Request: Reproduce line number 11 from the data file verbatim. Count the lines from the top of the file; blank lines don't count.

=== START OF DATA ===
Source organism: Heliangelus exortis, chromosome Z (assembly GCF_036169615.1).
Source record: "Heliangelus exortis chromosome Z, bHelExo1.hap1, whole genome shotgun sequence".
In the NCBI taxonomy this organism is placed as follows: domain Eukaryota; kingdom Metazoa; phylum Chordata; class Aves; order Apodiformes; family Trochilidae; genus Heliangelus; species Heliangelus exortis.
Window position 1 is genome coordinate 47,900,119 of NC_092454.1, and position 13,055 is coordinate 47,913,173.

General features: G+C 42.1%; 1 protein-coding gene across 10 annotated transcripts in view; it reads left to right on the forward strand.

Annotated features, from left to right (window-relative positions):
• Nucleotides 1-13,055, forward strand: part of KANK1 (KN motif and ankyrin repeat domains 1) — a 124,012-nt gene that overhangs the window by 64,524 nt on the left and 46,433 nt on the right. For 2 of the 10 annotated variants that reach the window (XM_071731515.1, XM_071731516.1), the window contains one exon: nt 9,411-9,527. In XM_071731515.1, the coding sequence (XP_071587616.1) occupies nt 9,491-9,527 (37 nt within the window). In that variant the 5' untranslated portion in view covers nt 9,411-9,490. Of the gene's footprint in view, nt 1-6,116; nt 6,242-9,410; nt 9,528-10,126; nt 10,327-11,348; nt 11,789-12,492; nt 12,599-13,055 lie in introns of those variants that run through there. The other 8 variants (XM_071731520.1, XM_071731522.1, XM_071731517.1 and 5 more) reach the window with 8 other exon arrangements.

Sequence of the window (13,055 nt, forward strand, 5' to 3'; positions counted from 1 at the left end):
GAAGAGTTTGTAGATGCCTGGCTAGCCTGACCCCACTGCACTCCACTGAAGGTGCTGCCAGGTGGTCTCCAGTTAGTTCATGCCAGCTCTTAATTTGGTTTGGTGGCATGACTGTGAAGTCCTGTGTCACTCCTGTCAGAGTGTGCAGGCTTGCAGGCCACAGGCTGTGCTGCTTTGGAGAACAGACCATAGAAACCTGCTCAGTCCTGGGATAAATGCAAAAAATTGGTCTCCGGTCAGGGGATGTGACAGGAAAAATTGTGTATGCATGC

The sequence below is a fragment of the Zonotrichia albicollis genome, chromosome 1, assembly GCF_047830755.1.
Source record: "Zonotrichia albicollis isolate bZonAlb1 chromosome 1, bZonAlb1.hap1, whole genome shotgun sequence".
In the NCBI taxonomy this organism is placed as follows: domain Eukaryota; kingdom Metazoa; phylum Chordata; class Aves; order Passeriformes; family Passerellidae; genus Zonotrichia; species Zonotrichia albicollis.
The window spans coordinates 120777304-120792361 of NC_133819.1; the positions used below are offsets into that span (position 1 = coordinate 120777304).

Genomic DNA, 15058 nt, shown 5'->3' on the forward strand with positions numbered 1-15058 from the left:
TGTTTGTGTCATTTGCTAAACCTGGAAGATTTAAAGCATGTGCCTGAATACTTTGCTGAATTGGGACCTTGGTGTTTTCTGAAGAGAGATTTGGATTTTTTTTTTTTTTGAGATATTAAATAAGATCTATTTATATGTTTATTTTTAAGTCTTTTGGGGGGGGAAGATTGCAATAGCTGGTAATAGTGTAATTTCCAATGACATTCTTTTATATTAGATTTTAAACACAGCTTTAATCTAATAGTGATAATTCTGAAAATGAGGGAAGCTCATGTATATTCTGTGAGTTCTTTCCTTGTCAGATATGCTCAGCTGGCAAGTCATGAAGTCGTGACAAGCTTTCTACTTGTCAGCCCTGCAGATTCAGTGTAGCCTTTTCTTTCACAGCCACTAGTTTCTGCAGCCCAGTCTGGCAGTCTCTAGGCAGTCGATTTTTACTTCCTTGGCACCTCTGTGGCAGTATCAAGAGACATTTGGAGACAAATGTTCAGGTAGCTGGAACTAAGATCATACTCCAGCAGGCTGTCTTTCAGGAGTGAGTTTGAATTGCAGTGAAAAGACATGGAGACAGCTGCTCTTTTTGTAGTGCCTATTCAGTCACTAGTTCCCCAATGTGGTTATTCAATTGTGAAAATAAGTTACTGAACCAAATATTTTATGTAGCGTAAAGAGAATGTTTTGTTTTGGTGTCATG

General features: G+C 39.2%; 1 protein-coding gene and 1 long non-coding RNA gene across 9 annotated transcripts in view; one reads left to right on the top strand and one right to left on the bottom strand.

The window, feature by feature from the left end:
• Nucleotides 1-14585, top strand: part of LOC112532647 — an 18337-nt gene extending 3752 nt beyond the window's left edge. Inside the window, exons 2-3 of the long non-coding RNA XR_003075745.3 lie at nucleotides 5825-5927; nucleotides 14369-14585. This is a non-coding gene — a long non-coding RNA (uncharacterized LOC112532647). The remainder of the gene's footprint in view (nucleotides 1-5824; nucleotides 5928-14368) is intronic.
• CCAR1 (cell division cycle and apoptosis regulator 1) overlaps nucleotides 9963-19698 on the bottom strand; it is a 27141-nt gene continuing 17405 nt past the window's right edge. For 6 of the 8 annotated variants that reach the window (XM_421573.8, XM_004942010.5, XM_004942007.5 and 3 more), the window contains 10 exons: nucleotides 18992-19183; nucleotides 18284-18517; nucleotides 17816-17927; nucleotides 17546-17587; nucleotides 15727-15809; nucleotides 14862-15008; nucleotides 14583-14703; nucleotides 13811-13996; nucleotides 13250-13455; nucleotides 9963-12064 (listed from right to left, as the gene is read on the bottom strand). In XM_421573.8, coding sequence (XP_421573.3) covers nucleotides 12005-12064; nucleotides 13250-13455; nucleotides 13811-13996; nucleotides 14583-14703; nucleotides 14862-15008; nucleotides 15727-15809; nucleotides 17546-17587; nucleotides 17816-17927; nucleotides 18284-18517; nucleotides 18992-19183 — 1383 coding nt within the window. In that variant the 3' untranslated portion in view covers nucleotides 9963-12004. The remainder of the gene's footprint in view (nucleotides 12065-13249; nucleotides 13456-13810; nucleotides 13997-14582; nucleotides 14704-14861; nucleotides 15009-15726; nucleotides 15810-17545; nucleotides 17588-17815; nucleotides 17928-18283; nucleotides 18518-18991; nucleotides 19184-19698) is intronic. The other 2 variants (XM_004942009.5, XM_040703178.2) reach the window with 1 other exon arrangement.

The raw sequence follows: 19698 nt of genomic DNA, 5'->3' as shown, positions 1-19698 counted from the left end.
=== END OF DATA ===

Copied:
Source record: "Zonotrichia albicollis isolate bZonAlb1 chromosome 1, bZonAlb1.hap1, whole genome shotgun sequence".